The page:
In 2017, Mongabay’s Conservation Effectiveness series looked at what the scientific literature tells us is working and not working in the field of conservation. The series produced award-winning reporting which generated wide-ranging discussions across conservation.
One of the key conclusions from the project was that conservation studies generally haven’t been designed to rigorously assess effectiveness of projects, interventions, or strategies. After the series wrapped up, we kept thinking about this issue and whether there may be other ways to measure conservation outcomes.
Zuzana Burivalova, the Princeton scientist we hired to oversee the academic research component of Conservation Effectiveness, uses bioacoustics in her field work. This prompted conversations about applying bioacoustics to evaluating conservation effectiveness and eventually spurred Burivalova, Mongabay Founder and CEO Rhett Butler, and Eddie Game from the Nature Conservancy to write a paper, which was published yesterday in Science: The sound of a tropical forest.
“An increasing number of ecologists and conservation scientists are using bioacoustics in their research,” said Butler. “We argue that bioacoustics could be used to strengthen zero deforestation commitments, monitor biodiversity at scale, and provide a mechanism for evaluating the effectiveness of conservation projects and interventions. Our hope is that the paper raises visibility for everyone working on bioacoustics.”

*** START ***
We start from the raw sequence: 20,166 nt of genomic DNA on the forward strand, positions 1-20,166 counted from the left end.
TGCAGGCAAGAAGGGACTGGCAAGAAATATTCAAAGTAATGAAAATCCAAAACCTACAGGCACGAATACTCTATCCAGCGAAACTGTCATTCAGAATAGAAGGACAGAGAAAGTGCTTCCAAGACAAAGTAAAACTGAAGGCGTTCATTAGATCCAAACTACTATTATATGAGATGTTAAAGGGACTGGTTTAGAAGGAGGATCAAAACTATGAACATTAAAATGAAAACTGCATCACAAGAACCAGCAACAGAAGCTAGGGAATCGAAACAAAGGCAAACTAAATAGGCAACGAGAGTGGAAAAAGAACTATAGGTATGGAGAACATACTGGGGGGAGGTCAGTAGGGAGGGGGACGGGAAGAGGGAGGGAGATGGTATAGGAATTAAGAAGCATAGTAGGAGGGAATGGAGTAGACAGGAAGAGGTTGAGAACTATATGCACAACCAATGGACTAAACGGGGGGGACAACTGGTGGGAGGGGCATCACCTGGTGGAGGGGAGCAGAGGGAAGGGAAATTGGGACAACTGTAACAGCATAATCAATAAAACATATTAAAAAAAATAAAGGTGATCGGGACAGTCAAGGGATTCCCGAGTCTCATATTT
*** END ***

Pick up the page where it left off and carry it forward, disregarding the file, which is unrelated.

The paper calls out two opportunities: using bioacoustics to strengthen corporate zero deforestation commitments that are being adopted by companies in the palm oil, timber, and cacao sectors, among others; and creating a world-class central repository for bioacoustic data that can be used by researchers.
“The dream is a scenario where zero deforestation companies are funding real-time monitoring of forests, with data fed into the cloud for use by scientists, giving us a better picture of what’s working and what’s not working in conservation and landscape restoration,” said Butler. “Combined with satellite data and networked camera traps, we’d have a much clearer picture for measuring trends in wildlife populations.”
To date, the paper has attracted significant media attention, with more the 30 media outlets covering the study within 24 hours of publication. Butler also penned an op-ed for Singapore’s Straits Times about how bioacoustics could support zero deforestation commitments. And Mongabay covered the paper as well.